A pianist with an uncommonly sensitive touch, Garrick Ohlsson’s playing encompasses poeticism and technical strength in just about equal measure.
By Jonathan Blumhofer
Garrick Ohlsson turns seventy in April, but he’s been among the ranks of the country’s most eminent pianists for a good quarter-century already. Music Worcester brought him and his artistry to Mechanics Hall on Saturday night for a recital of pieces by Beethoven, Schubert, and Scriabin.
A pianist with an uncommonly sensitive touch, Ohlsson’s playing encompasses poeticism and technical strength in just about equal measure. On Saturday, both of those qualities were most evenly demonstrated in the five-piece “Scriabin sampler” that fell across the middle of the night’s program.
Scriabin is an Ohlsson specialty – he prefaced his performance with substantial, often humorous, introduction to the composer that ably demonstrated his familiarity with his life and style – and the five selections he played spanned much of the last two decades of Scriabin’s career.
The earliest work was the 1894 Etude in D-flat, op. 8 no. 10, which Ohlsson tossed off with immense control and copious helpings of brio. White-hot energy marked his performance of the Prelude op. 59 no. 2, while the incessant Etude op. 65 no. 1 (a study of playing in ninths) took on a Debussy-like sheen.
Best were the final two pieces: the first, a lush, tender account of the Poeme op. 32 no. 1; the second, a whorling drive through the ferocious demands of the Sonata no. 5. In his talk, Ohlsson described the latter as among “the most exciting” pieces he knew and he certainly played it as such. Its dreamy, lyrical interludes were shaped with care while he tackled its lightning-fast runs and rhythmic hijinks with a kind of gleeful fury.
Before the Scriabin came Beethoven’s Piano Sonata no. 8, the Pathetique.
Here, Ohlsson’s approach was, on the whole, more elegant than not. Sure, there were moments that hinted at the raw fury lurking below music’s the surface – in some of the fast, scalar runs, as well as certain brisk articulations and dynamic attacks in the outer movements, mostly.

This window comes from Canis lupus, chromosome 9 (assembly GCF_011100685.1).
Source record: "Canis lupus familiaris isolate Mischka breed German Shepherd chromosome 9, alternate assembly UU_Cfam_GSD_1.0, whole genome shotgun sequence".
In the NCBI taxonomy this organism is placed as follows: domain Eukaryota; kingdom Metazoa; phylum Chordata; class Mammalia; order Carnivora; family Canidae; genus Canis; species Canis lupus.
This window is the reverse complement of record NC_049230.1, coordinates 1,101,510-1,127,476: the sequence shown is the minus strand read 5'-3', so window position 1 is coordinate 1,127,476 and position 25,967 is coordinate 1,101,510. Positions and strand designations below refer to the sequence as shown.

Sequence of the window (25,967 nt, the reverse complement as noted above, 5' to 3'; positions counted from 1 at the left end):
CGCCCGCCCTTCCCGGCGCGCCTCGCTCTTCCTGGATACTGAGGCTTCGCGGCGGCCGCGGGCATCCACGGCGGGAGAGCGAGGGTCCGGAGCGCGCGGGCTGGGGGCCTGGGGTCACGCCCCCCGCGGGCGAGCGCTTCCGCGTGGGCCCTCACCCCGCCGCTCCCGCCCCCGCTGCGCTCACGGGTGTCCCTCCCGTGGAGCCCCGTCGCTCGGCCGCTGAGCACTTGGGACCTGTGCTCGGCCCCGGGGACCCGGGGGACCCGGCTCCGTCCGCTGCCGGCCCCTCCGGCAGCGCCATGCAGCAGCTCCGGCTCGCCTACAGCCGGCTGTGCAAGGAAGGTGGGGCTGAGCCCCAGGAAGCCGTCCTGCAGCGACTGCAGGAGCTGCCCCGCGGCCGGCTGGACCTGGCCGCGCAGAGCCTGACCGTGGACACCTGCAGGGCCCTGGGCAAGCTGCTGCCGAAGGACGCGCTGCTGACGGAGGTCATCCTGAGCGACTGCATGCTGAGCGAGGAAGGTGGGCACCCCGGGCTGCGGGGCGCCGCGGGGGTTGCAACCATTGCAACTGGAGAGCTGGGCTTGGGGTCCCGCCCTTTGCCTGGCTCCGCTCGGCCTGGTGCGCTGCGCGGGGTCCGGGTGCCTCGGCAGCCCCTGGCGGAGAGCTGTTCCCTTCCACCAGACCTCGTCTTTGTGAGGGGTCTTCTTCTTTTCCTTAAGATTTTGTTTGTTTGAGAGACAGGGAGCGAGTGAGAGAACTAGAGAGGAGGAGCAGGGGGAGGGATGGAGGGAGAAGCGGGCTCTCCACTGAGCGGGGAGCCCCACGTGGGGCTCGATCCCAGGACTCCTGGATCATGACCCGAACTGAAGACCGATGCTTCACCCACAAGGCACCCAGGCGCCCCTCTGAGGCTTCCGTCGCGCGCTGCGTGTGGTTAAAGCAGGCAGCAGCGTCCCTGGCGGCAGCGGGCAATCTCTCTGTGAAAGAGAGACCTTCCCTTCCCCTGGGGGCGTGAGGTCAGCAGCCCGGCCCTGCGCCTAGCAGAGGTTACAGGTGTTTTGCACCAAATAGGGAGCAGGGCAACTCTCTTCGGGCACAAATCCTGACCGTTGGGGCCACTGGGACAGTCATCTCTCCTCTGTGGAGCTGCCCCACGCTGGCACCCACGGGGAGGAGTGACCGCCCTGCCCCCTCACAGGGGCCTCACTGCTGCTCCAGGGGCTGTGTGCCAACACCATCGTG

But, by and large, Ohlsson chose to forego the Pathetique’s more revolutionary impulses, and instead teased out its lyricism. This resulted in an incandescent reading of the second movement (whose three-against-two rhythmic conflict was also very strongly etched), but at the price of some lackluster spots in the first and, especially, last ones.
Profoundly successful, though, was Ohlsson’s take on Schubert’s mammoth Piano Sonata in B-flat. Finished just a couple of weeks before Schubert’s death in 1828, it’s an ineffably sad piece, even as much of it sits comfortably in the major mode.
Ohlsson’s interpretation was, throughout, deeply personal and almost uncomfortably intimate, perfectly balanced and played with an intensity that was all the more focused because of his judicious application of the score’s dynamics.
There was also a subtle inevitability to the way everything unfolded, from the harmonic and emotional corruption of the first movement’s “pure” opening theme (over that movement’s twenty-minute span) to the transcendent resolution of the second movement in the shimmering key of C-sharp major.
In Saturday’s context, the third-movement Scherzo, which can easily sound trite, served as a genuine expressive balm. And the finale functioned as a cathartic release. Here, Ohlsson gave the music a bit freer rein, emphasizing its recurring forzandi and imbuing Schubert’s sometimes-repetitious rhythmic patterns with a dancing wit. The result was compelling, intellectually and emotionally.
For an encore after this forty-five-minute-long sonata, Ohlsson returned with – what else? – Chopin’s Minute Waltz, which he tossed off with effortless vim and trademark, pearly tone.
Jonathan Blumhofer is a composer and violist who has been active in the greater Boston area since 2004. His music has received numerous awards and been performed by various ensembles, including the American Composers Orchestra, Kiev Philharmonic, Camerata Chicago, Xanthos Ensemble, and Juventas New Music Group. Since receiving his doctorate from Boston University in 2010, Jon has taught at Clark University, Worcester Polytechnic Institute, and online for the University of Phoenix, in addition to writing music criticism for the Worcester Telegram & Gazette.